Guide to Construction Fasteners
Fasteners are used in the construction industry to join two or more objects together in a non-permanent way. The three main types of fasteners used in industries are stainless steel, carbon steel, and alloy steel. Each construction project will require a different type of fastener in order to ensure a strong and a safe final construction. Although other objects may be used to fasten two materials together, such as chains or cables, these items are typically not considered construction fasteners as they also perform other functions in different scenarios.
How to determine what type of fastener you need:
Different projects will demand different types of fasteners. Washers, bolts, and wedges are all used in different circumstances with unique finishes for specific projects. In order to determine the specific fastener needed, the specifics of the application must be known to select the correct material. These factors include:
Accessibility of the area
What type of materials are being joined
Reusability of the fasteners
Weight of the materials
Surrounding environment, such as temperature and exposure to water and wind.
Types of Construction Fasteners
Anchors: An anchor is a specific type of fastener used to attach material to concrete. Although there are many types of anchors, all consist of a threaded end that can be attached to a nut and washer.
Studs: A stud contains no head, and simply acts as a threaded rod onto which nuts can be attached.
Bolts: Designed to be used as a fastener placed through an already drilled hole in a material, bolts require a nut to tighten it at the other end and are headed fasteners with uniform threads.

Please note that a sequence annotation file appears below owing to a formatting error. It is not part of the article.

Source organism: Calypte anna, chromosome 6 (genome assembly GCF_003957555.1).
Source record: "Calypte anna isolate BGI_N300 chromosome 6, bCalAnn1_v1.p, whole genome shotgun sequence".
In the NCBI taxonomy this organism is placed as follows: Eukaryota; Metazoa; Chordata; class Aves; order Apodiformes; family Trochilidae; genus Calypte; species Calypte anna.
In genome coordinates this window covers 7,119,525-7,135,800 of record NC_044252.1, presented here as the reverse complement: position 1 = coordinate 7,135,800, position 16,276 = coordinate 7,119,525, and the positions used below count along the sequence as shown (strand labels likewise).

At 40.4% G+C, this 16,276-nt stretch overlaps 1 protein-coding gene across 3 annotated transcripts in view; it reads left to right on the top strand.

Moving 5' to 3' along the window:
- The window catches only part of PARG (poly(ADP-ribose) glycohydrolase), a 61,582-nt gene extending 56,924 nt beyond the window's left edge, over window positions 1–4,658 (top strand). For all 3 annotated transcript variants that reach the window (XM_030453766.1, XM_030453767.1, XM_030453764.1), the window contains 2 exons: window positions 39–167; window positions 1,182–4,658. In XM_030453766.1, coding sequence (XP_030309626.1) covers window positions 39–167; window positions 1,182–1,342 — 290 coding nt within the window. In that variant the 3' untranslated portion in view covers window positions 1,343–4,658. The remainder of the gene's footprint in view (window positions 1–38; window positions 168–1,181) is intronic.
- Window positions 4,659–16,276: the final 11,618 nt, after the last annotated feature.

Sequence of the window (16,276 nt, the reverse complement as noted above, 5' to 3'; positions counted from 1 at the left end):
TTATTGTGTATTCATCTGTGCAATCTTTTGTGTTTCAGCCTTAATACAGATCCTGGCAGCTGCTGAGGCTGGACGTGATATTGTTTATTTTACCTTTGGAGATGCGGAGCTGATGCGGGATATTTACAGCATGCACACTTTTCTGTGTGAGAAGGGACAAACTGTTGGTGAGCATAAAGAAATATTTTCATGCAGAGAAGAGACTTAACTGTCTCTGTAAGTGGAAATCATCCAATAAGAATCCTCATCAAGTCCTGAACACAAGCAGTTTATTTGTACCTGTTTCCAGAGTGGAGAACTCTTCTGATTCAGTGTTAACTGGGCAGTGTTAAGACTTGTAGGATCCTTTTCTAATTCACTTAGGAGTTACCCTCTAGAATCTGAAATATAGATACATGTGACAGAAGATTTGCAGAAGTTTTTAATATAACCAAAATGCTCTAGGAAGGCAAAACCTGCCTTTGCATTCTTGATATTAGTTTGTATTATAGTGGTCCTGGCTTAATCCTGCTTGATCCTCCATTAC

Nuts: A nut is used to receive a bolt or threaded rod into its threaded hole center.
Screws: A distinguishing feature of screws is that they do not require the use of a nut. Instead, a screw contains a provision on one end to turn the screw and has a helical thread on its surface in order to pierce strongly into the material.
Washers: Used to distribute the weight of a threaded fastener, washers are thin plates with a hole that can also be used as spacers, springs, wear pads, and locking devices.
Construction Fastener Material
Many fasteners are manufactured using carbon steel, as the material offers great workability along with strength and affordability.
Stainless Steel Fasteners:
Stainless steel serves as a great material for construction fasteners due to its ability to resist corrosion and heat, and its strength. The material can also be chemically modified to meet the needs of different projects. 330 Stainless Steel is an austenitic, nickel-chromium-iron-silicon alloy that is extremely resistant to oxidation and carburization up to 2200°F with high strength. 330 Stainless steel’s resistance to oxidation and carburization is a product of its high nickel, chromium and silicon content. Due to the high chromium and nickel in the alloy it is very resistant to corrosion and scaling at temperatures up to 2000 degrees fahrenheit.
Aluminum makes a great material for construction fasteners as its weight to strength ratio exceeds many other materials. Some other great properties of aluminum include being non-magnetic, having electrical and thermal conductivity, and easily hot and cold forged.
Brass is the most common copper-based alloy that is generally affordable, stronger, and ductile. 360 Brass, known for its strength and resistance to corrosion with properties closely resembling that of steel, is one of the most popular copper alloys used today. Although ductile in its softened state, 360 Brass is a strong material to work with and maintains its strength even under some of the most demanding conditions.
Silicon Bronze Fasteners:
The silicon bronzes are the most popular of the basic bronze families. These alloys have good strength and toughness. Coupled with their corrosion resistance and non-magnetic properties, these alloys are ideally suited for naval construction, particularly minesweepers. Cold formed silicon bronze fasteners should be stress relieved to reduce the risk of stress corrosion failure.